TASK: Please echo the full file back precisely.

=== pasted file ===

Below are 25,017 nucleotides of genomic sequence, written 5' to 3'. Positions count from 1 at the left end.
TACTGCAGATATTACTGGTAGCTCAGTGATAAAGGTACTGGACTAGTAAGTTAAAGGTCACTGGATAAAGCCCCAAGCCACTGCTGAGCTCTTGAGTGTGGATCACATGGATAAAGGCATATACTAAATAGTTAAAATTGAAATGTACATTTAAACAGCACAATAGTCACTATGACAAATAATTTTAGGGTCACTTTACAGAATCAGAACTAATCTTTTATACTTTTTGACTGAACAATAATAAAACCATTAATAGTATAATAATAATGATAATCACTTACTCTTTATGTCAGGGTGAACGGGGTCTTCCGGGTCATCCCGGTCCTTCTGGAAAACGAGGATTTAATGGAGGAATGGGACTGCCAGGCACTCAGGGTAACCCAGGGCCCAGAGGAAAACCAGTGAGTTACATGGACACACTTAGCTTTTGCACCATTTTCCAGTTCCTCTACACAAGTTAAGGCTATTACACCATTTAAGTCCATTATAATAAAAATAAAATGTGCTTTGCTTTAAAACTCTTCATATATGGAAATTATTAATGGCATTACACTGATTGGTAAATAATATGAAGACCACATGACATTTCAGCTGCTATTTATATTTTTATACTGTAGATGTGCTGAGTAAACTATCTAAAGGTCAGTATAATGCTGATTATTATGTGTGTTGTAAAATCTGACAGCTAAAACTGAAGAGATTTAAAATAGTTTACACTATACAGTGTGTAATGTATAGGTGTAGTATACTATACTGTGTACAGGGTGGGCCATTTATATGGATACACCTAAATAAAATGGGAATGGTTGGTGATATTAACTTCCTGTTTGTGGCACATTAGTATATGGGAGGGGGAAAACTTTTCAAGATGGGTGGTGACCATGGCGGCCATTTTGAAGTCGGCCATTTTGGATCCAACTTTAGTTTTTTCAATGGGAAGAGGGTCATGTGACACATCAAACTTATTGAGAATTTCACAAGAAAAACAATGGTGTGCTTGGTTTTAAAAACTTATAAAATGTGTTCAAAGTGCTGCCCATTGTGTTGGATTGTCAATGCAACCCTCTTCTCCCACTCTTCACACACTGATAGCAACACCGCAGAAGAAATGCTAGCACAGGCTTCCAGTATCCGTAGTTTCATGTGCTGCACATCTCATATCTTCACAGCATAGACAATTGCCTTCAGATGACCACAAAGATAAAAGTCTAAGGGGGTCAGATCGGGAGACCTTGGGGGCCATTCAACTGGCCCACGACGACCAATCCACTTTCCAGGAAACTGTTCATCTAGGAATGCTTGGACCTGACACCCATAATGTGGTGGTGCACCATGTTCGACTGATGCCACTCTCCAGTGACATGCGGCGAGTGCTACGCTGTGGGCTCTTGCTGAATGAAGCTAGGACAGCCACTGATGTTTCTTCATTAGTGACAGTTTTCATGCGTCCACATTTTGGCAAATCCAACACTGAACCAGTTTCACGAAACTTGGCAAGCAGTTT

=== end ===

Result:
Below are 25,017 nucleotides of genomic sequence, written 5' to 3'. Positions count from 1 at the left end.
TACTGCAGATATTACTGGTAGCTCAGTGATAAAGGTACTGGACTAGTAAGTTAAAGGTCACTGGATAAAGCCCCAAGCCACTGCTGAGCTCTTGAGTGTGGATCACATGGATAAAGGCATATACTAAATAGTTAAAATTGAAATGTACATTTAAACAGCACAATAGTCACTATGACAAATAATTTTAGGGTCACTTTACAGAATCAGAACTAATCTTTTATACTTTTTGACTGAACAATAATAAAACCATTAATAGTATAATAATAATGATAATCACTTACTCTTTATGTCAGGGTGAACGGGGTCTTCCGGGTCATCCCGGTCCTTCTGGAAAACGAGGATTTAATGGAGGAATGGGACTGCCAGGCACTCAGGGTAACCCAGGGCCCAGAGGAAAACCAGTGAGTTACATGGACACACTTAGCTTTTGCACCATTTTCCAGTTCCTCTACACAAGTTAAGGCTATTACACCATTTAAGTCCATTATAATAAAAATAAAATGTGCTTTGCTTTAAAACTCTTCATATATGGAAATTATTAATGGCATTACACTGATTGGTAAATAATATGAAGACCACATGACATTTCAGCTGCTATTTATATTTTTATACTGTAGATGTGCTGAGTAAACTATCTAAAGGTCAGTATAATGCTGATTATTATGTGTGTTGTAAAATCTGACAGCTAAAACTGAAGAGATTTAAAATAGTTTACACTATACAGTGTGTAATGTATAGGTGTAGTATACTATACTGTGTACAGGGTGGGCCATTTATATGGATACACCTAAATAAAATGGGAATGGTTGGTGATATTAACTTCCTGTTTGTGGCACATTAGTATATGGGAGGGGGAAAACTTTTCAAGATGGGTGGTGACCATGGCGGCCATTTTGAAGTCGGCCATTTTGGATCCAACTTTAGTTTTTTCAATGGGAAGAGGGTCATGTGACACATCAAACTTATTGAGAATTTCACAAGAAAAACAATGGTGTGCTTGGTTTTAAAAACTTATAAAATGTGTTCAAAGTGCTGCCCATTGTGTTGGATTGTCAATGCAACCCTCTTCTCCCACTCTTCACACACTGATAGCAACACCGCAGAAGAAATGCTAGCACAGGCTTCCAGTATCCGTAGTTTCATGTGCTGCACATCTCATATCTTCACAGCATAGACAATTGCCTTCAGATGACCACAAAGATAAAAGTCTAAGGGGGTCAGATCGGGAGACCTTGGGGGCCATTCAACTGGCCCACGACGACCAATCCACTTTCCAGGAAACTGTTCATCTAGGAATGCTTGGACCTGACACCCATAATGTGGTGGTGCACCATGTTCGACTGATGCCACTCTCCAGTGACATGCGGCGAGTGCTACGCTGTGGGCTCTTGCTGAATGAAGCTAGGACAGCCACTGATGTTTCTTCATTAGTGACAGTTTTCATGCGTCCACATTTTGGCAAATCCAACACTGAACCAGTTTCACGAAACTTGGCAAGCAGTTT